"It's time we had a conversation about race!" So declared a schoolmate from my high school days during the heated discussions that consumed Facebook after the Zimmerman Verdict. The President of the United States echoed the same sentiment in a speech a few days later. A conversation about race. Sounds simple enough, but what a fraught concept. Such a conversation is as likely to go off the rails in irate recriminations and circular arguments as it is to result in deeper understanding and a chorus of "Kumbaya."
I've been thinking about the idea of such a conversation for much of the past week. Picturing the good friends I've met along the way, black and white gathered in a room to have that conversation. What might be the ground rules for such a dangerous discussion? What guidelines might ensure that we actually gained some mutual understanding? This what I came up with:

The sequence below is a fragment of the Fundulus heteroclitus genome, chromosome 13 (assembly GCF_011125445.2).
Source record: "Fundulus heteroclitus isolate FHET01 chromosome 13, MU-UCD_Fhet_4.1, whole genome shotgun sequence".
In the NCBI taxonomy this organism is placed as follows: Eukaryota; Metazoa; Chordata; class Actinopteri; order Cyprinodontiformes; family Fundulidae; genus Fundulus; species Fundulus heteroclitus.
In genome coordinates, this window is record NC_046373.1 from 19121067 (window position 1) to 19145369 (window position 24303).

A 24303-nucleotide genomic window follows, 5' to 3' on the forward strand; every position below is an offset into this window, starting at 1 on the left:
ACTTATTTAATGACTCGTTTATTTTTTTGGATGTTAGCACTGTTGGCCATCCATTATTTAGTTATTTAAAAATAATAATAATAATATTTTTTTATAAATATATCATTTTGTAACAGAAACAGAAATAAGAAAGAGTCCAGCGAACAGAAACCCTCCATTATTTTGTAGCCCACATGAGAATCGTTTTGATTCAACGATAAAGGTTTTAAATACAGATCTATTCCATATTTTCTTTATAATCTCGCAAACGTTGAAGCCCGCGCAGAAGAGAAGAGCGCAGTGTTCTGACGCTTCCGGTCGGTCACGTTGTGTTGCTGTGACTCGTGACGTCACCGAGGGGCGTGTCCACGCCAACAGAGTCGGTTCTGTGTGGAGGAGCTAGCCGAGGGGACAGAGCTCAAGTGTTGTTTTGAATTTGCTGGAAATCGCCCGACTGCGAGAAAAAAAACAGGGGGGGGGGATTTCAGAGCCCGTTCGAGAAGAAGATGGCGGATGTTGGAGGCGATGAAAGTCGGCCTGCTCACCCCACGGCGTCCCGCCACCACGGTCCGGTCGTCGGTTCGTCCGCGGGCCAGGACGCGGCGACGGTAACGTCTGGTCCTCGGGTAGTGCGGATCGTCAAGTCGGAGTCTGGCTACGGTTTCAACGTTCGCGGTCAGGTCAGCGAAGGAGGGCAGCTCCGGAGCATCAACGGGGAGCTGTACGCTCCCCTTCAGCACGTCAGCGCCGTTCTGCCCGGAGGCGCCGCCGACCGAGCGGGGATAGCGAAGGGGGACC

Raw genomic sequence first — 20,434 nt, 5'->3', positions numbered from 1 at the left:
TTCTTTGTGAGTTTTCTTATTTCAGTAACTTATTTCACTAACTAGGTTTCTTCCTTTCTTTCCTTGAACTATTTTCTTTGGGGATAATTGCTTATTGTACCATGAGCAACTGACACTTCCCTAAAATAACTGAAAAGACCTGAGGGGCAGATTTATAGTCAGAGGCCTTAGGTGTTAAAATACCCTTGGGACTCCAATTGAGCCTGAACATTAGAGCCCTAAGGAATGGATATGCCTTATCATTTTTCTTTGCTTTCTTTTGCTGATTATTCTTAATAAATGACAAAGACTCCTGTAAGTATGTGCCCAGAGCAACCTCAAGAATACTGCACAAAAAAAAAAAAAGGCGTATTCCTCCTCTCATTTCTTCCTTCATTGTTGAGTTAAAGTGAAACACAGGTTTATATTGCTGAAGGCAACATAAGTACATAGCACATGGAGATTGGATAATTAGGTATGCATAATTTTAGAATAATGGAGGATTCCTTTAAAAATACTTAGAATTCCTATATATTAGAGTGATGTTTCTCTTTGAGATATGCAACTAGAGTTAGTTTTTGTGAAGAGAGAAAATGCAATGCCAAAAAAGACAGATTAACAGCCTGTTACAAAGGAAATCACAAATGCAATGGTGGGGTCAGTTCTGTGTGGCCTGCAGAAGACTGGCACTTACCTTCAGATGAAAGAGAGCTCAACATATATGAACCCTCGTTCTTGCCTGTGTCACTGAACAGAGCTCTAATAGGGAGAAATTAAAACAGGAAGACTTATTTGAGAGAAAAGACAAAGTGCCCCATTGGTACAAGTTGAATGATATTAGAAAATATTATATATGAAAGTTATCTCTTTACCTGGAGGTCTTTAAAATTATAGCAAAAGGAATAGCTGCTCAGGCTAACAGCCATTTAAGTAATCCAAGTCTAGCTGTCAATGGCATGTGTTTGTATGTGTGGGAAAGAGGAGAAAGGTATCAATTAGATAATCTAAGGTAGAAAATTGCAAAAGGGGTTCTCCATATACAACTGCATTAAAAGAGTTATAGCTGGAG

1. Thou Shalt Accept that it is Okay to be Angry. For this first rule, I turn to the first precept of Marriage Encounter: Feelings are neither right nor wrong. If it is true in marriage and it is also true in the uneasy union of black and white. In our Conversation we will not judge or reject feelings. If someone is angry let them be angry. If someone is confused or frightened, let that feeling be. We will not tell someone they are "wrong to feel that way" or attempt to comfort someone with the words "Don't feel that way." "But some feelings have no basis in reality, no factual support!" some might protest. But that's not how feelings work, they come unbidden and need no rational basis. They are what they are and they should be respected as part of our common humanity. One might be more educated or more talented another, more knowledgable or more articulate, but nobody does anger or sadness or joy "better" than another. In the realm of feelings, as no where else, we are all the same.
2. Thou Shalt Take a page from the late Steven Covey's Seven Habits of Highly Effective People: Seek first to understand then to be understood. This means taking the time to truly understand the other person's point of view--not just the fact of what they are saying but what things look like from their perspective. Put yourself in their shoes.